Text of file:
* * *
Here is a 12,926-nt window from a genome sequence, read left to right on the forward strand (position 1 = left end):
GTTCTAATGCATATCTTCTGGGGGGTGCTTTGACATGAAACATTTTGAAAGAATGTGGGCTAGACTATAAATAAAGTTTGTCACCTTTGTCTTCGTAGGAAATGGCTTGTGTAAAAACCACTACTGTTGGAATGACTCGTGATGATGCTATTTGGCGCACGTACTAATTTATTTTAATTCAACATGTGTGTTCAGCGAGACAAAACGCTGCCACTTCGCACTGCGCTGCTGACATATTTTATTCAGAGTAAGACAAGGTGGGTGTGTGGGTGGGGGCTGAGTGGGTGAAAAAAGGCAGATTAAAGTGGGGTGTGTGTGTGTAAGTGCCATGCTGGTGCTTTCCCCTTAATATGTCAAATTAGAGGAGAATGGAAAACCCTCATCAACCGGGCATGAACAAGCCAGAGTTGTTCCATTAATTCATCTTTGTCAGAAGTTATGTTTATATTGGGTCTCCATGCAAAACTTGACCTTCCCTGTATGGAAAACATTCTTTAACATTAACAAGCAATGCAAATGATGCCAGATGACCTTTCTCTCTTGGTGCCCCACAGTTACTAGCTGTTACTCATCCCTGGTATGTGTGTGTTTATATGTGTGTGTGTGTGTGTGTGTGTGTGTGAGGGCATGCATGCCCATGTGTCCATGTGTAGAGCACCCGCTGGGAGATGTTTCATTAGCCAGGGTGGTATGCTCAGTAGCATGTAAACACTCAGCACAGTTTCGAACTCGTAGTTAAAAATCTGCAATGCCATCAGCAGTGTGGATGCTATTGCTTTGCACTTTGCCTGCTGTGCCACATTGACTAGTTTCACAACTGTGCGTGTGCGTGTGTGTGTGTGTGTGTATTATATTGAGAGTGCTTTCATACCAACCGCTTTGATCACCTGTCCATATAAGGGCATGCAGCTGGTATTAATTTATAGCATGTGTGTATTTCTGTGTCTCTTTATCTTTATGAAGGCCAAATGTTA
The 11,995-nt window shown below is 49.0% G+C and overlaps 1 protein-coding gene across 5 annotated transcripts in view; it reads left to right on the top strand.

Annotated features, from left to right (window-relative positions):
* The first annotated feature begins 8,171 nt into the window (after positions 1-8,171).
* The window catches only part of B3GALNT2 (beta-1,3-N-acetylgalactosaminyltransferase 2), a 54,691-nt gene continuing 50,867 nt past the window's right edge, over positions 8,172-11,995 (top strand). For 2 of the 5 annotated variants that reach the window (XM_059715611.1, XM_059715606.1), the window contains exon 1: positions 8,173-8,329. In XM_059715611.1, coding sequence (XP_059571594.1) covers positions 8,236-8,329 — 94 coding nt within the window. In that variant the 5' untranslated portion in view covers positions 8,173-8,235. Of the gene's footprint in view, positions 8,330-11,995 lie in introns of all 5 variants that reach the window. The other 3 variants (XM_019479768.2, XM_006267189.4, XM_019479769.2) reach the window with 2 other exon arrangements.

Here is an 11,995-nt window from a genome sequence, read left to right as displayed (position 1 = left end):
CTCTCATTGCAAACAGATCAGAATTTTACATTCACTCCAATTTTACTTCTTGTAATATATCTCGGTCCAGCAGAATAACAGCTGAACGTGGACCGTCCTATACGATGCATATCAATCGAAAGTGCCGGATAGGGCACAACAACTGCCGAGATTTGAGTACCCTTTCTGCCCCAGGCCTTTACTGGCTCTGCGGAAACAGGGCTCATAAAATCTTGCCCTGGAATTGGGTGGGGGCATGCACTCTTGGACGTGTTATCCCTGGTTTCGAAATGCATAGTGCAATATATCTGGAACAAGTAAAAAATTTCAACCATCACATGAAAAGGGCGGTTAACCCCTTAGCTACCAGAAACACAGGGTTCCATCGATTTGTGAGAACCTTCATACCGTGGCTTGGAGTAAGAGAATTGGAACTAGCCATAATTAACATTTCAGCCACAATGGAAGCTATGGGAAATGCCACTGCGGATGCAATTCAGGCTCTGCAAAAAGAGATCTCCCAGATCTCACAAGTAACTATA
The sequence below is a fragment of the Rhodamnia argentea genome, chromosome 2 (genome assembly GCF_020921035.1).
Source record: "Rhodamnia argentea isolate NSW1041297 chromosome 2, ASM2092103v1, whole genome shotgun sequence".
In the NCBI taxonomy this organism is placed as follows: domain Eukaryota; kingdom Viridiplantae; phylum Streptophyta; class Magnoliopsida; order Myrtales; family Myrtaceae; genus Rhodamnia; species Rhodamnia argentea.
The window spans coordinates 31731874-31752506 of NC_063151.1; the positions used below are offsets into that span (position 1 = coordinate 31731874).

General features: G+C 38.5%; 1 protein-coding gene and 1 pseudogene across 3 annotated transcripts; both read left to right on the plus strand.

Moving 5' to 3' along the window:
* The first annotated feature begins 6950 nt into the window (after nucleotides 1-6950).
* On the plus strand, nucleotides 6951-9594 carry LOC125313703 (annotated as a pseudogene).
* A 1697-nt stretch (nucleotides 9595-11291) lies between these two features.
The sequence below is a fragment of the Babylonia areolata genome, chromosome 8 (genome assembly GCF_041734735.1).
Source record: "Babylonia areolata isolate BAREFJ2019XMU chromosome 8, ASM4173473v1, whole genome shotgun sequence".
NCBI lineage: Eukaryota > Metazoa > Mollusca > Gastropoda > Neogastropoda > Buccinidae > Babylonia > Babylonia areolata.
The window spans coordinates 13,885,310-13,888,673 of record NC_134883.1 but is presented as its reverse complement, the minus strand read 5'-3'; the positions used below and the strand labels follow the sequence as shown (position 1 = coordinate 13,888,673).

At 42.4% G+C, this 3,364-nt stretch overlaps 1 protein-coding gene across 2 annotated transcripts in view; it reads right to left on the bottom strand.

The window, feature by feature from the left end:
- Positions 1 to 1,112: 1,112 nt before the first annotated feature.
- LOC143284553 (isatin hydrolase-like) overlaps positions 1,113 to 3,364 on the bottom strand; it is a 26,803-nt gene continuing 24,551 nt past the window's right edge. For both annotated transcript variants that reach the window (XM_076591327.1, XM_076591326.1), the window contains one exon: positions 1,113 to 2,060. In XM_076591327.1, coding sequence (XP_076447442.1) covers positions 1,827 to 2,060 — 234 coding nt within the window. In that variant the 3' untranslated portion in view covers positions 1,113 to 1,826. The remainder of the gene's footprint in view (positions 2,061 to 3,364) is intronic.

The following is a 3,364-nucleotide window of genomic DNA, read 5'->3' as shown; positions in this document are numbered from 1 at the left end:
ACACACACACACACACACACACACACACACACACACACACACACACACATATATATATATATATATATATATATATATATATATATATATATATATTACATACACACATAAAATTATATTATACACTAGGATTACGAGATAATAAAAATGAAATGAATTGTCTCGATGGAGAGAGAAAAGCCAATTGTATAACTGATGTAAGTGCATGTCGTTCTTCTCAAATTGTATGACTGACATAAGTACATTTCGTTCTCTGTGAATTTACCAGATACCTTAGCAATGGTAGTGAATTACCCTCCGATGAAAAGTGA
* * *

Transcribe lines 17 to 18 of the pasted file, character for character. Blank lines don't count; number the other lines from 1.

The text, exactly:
* A 1697-nt stretch (nucleotides 9595-11291) lies between these two features.
The sequence below is a fragment of the Babylonia areolata genome, chromosome 8 (genome assembly GCF_041734735.1).